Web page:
But if China’s market expansion is the world’s fastest, there is no doubt competition for companies engaged in FDI is becoming tougher in certain respects. In its earlier stages of development, China so badly needed FDI that it offered formal tax concessions and regulatory enforcement was sometimes lax. Tax concessions are already largely abolished, and lax enforcement is being tightened.
The latter includes dealing with criminality – in 2010 RTZ employees in China admitted taking kickbacks and recently GlaxoSmithKline was fined US$490 million after it was found to have bribed doctors to sell its drugs. Anti-competitive behavior is also being clamped down on. This year six infant milk powder companies were convicted of price fixing, and fined US$110 million, while 12 Japanese auto-parts makers were also fined US$200 million for the same offence.
Foreign companies investing in China continue to enjoy clear advantages in key sectors. These include in advanced technology industries, apart from defence – for example high end computer services and civil aircraft production; highly concentrated global industries dominated by global producers such as automobiles, and non-financial services in general – for example supermarkets and fast food chains. But in medium technology, or many rapidly growing industries, Chinese companies are increasingly tough competitors – Lenovo not only dominates China’s domestic computer market but has become the number 1 PC producer globally, while China’s smartphone manufacturers, such as Xiaomi, Lenovo and Huawei, are increasingly effective in domestic competition with Apple and Samsung.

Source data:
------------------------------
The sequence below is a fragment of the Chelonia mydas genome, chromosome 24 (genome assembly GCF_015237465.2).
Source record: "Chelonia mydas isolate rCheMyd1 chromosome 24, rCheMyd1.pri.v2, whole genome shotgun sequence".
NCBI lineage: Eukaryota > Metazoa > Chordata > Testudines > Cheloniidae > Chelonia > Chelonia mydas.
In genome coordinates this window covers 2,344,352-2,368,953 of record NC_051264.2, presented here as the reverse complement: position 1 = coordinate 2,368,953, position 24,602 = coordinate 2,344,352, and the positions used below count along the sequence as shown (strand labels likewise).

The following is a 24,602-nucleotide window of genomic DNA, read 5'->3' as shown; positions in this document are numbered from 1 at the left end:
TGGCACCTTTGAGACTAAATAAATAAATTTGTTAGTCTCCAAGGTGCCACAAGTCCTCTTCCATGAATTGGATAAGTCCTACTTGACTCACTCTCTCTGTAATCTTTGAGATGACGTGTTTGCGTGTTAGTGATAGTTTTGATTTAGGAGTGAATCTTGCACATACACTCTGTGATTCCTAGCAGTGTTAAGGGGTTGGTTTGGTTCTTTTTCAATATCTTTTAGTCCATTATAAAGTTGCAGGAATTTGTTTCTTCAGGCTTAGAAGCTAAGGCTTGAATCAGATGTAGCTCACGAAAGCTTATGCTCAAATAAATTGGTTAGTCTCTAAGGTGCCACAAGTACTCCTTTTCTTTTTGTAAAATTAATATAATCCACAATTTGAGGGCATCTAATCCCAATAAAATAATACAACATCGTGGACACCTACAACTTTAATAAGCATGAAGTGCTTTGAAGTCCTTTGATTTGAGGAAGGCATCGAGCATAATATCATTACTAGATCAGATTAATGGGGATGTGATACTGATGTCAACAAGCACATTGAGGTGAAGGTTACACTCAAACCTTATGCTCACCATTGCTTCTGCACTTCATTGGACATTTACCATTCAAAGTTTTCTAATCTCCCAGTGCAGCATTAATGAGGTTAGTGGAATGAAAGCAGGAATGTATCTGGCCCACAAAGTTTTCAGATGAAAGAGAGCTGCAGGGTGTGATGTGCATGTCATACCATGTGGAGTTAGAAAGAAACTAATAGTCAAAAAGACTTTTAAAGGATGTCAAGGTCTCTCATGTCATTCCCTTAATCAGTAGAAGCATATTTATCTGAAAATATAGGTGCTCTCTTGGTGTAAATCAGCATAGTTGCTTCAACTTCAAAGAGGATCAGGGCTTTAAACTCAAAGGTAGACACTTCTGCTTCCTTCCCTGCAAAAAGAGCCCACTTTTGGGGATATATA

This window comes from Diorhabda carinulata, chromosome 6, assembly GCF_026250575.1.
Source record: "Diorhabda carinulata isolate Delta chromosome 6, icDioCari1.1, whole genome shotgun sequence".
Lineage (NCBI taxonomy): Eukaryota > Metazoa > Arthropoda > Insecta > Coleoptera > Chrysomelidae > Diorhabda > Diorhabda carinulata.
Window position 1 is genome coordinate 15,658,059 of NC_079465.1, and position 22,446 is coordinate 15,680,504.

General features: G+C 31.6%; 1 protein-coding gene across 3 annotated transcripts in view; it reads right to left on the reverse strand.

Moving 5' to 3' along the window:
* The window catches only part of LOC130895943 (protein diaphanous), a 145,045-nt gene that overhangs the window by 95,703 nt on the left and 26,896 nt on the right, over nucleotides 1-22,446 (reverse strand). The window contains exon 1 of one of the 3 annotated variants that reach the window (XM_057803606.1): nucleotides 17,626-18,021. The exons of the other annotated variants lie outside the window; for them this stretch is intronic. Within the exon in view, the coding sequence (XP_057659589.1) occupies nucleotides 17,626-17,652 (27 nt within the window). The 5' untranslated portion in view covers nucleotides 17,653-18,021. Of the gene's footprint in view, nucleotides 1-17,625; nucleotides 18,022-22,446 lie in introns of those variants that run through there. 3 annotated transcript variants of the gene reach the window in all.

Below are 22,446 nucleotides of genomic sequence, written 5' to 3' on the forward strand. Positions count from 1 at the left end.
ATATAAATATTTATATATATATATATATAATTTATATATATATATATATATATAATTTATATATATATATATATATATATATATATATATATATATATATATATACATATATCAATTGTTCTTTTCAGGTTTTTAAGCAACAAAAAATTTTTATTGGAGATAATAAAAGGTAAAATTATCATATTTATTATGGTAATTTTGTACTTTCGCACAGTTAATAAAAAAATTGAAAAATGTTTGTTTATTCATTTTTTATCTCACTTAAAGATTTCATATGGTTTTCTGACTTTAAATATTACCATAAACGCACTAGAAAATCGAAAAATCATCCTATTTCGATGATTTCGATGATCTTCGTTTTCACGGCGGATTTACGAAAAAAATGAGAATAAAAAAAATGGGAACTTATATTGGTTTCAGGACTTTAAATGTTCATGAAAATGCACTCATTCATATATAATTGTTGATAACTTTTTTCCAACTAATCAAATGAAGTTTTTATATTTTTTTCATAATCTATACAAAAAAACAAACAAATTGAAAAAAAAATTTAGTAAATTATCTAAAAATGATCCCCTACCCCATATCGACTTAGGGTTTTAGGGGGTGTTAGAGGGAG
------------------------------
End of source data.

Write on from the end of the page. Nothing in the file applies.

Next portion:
Given the size and growth of China’s market, inward FDI will remain at very high levels. But the days of China as a cheap labor export base are ended – because the majority of the world’s population is now at a lower level of economic development than China. Only by accurately analysing its real stage of development, and therefore its real position in the world economy, can China realistically assess its strengths and weaknesses in attracting foreign investment.
In a person modesty is admirable. But in serious economic matters neither boasting nor excessive modesty is a virtue – only realism. To navigate a ship must have an accurate chart – if it does not there is a danger it will hit a reef. The same applies not only to foreign investment but to China’s economic policy in general.
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The author is Senior Fellow of Chongyang Institute for Financial Studies, Renmin University of China.
Infographic credit: Financesonline